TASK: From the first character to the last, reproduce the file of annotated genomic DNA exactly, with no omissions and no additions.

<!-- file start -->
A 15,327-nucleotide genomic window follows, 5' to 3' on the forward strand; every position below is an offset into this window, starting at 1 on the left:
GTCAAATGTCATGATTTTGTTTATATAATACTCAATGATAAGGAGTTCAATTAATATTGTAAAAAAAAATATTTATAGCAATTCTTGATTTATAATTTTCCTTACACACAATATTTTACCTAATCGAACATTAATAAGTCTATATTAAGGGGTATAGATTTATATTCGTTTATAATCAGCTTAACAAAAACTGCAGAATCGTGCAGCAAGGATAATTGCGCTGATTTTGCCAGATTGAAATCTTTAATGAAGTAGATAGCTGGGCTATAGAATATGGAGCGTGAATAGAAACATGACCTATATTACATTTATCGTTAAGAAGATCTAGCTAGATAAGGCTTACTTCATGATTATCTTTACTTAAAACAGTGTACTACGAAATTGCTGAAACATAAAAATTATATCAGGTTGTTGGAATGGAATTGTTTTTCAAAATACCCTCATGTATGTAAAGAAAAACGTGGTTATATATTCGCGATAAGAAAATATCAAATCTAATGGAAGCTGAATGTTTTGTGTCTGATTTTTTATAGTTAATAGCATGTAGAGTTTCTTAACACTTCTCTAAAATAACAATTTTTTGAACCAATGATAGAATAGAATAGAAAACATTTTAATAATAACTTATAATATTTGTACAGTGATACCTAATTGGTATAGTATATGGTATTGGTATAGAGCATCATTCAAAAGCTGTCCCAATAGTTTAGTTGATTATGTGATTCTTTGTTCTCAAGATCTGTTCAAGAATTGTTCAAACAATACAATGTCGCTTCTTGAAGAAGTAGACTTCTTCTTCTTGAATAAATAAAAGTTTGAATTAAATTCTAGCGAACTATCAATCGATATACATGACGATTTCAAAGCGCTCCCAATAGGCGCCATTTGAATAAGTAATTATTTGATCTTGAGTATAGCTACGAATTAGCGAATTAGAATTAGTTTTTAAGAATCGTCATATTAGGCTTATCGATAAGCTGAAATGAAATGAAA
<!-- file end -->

A 15,327-nucleotide genomic window follows, 5' to 3' on the forward strand; every position below is an offset into this window, starting at 1 on the left:
GTCAAATGTCATGATTTTGTTTATATAATACTCAATGATAAGGAGTTCAATTAATATTGTAAAAAAAAATATTTATAGCAATTCTTGATTTATAATTTTCCTTACACACAATATTTTACCTAATCGAACATTAATAAGTCTATATTAAGGGGTATAGATTTATATTCGTTTATAATCAGCTTAACAAAAACTGCAGAATCGTGCAGCAAGGATAATTGCGCTGATTTTGCCAGATTGAAATCTTTAATGAAGTAGATAGCTGGGCTATAGAATATGGAGCGTGAATAGAAACATGACCTATATTACATTTATCGTTAAGAAGATCTAGCTAGATAAGGCTTACTTCATGATTATCTTTACTTAAAACAGTGTACTACGAAATTGCTGAAACATAAAAATTATATCAGGTTGTTGGAATGGAATTGTTTTTCAAAATACCCTCATGTATGTAAAGAAAAACGTGGTTATATATTCGCGATAAGAAAATATCAAATCTAATGGAAGCTGAATGTTTTGTGTCTGATTTTTTATAGTTAATAGCATGTAGAGTTTCTTAACACTTCTCTAAAATAACAATTTTTTGAACCAATGATAGAATAGAATAGAAAACATTTTAATAATAACTTATAATATTTGTACAGTGATACCTAATTGGTATAGTATATGGTATTGGTATAGAGCATCATTCAAAAGCTGTCCCAATAGTTTAGTTGATTATGTGATTCTTTGTTCTCAAGATCTGTTCAAGAATTGTTCAAACAATACAATGTCGCTTCTTGAAGAAGTAGACTTCTTCTTCTTGAATAAATAAAAGTTTGAATTAAATTCTAGCGAACTATCAATCGATATACATGACGATTTCAAAGCGCTCCCAATAGGCGCCATTTGAATAAGTAATTATTTGATCTTGAGTATAGCTACGAATTAGCGAATTAGAATTAGTTTTTAAGAATCGTCATATTAGGCTTATCGATAAGCTGAAATGAAATGAAA